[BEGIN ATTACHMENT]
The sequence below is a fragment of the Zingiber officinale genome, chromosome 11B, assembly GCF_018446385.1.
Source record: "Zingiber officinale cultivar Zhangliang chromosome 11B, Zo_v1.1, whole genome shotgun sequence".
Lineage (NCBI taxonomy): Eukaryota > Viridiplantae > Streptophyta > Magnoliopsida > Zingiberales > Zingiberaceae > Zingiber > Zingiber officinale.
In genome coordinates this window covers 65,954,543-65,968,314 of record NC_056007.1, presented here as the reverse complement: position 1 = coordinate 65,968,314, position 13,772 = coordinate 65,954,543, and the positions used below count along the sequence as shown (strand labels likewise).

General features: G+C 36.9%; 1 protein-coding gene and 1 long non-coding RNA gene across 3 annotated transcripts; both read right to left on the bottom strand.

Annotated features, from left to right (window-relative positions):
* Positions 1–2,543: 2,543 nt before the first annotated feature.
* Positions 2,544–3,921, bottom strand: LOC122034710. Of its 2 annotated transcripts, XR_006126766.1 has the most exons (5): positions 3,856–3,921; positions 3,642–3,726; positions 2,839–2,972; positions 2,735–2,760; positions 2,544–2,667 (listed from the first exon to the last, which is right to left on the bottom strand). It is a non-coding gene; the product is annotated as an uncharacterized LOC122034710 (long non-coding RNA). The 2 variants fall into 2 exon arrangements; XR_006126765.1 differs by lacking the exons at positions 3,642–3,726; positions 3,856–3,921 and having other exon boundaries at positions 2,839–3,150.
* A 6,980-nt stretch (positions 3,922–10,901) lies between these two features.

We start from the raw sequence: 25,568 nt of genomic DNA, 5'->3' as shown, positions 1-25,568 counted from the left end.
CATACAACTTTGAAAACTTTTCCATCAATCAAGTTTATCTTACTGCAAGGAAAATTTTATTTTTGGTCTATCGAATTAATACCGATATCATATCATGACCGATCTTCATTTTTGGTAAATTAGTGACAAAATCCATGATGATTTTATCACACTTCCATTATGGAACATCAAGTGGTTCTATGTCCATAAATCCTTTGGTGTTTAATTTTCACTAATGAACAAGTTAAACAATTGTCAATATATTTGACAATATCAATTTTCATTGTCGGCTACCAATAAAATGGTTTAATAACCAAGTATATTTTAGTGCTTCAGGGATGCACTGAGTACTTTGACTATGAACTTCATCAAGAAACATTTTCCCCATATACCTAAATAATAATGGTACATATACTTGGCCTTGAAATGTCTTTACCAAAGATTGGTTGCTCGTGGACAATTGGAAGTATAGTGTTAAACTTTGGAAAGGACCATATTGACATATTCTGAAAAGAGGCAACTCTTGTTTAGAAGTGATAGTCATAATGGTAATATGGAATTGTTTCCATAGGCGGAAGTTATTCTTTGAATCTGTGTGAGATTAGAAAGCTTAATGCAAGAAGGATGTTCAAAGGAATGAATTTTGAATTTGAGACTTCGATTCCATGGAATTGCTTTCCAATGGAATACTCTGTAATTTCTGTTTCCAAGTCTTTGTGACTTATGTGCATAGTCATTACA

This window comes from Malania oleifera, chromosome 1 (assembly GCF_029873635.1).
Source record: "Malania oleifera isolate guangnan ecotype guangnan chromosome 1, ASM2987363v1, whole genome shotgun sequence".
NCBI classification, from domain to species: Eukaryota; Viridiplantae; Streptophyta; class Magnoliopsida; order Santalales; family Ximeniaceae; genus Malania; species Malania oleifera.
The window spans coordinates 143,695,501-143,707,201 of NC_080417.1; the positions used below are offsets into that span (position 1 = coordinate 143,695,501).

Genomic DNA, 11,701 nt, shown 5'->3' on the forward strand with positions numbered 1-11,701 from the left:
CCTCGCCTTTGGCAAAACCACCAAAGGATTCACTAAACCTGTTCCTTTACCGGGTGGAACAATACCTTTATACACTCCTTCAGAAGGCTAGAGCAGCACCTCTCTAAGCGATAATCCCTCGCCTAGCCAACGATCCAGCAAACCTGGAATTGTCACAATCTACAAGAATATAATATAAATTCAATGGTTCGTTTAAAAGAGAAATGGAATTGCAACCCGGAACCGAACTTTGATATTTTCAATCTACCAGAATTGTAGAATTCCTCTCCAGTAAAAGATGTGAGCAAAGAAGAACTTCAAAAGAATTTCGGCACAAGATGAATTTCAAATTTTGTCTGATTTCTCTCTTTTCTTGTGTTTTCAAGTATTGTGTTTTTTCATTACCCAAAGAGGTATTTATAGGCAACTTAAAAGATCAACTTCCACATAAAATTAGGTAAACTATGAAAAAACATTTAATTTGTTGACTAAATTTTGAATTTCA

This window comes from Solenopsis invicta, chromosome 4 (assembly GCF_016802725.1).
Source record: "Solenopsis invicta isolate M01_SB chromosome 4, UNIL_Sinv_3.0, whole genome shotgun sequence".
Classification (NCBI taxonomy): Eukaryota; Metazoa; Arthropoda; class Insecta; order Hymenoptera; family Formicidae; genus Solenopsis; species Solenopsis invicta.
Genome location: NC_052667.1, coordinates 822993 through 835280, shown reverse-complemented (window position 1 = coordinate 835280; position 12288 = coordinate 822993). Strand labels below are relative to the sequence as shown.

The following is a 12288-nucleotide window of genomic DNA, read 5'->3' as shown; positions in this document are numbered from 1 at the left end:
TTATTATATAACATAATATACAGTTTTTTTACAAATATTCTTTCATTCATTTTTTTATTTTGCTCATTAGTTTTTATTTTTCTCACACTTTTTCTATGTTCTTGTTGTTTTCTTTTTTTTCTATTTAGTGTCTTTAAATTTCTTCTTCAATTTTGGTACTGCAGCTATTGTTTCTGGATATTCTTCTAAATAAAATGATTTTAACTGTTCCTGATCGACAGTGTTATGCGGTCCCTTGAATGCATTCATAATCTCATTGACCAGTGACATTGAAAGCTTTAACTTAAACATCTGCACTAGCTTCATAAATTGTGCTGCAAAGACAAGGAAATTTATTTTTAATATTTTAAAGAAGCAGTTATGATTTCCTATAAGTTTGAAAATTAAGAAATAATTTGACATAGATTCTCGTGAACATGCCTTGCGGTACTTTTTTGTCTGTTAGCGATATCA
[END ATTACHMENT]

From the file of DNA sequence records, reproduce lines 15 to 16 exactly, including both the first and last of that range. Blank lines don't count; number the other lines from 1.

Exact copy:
The window spans coordinates 143,695,501-143,707,201 of NC_080417.1; the positions used below are offsets into that span (position 1 = coordinate 143,695,501).

Genomic DNA, 11,701 nt, shown 5'->3' on the forward strand with positions numbered 1-11,701 from the left: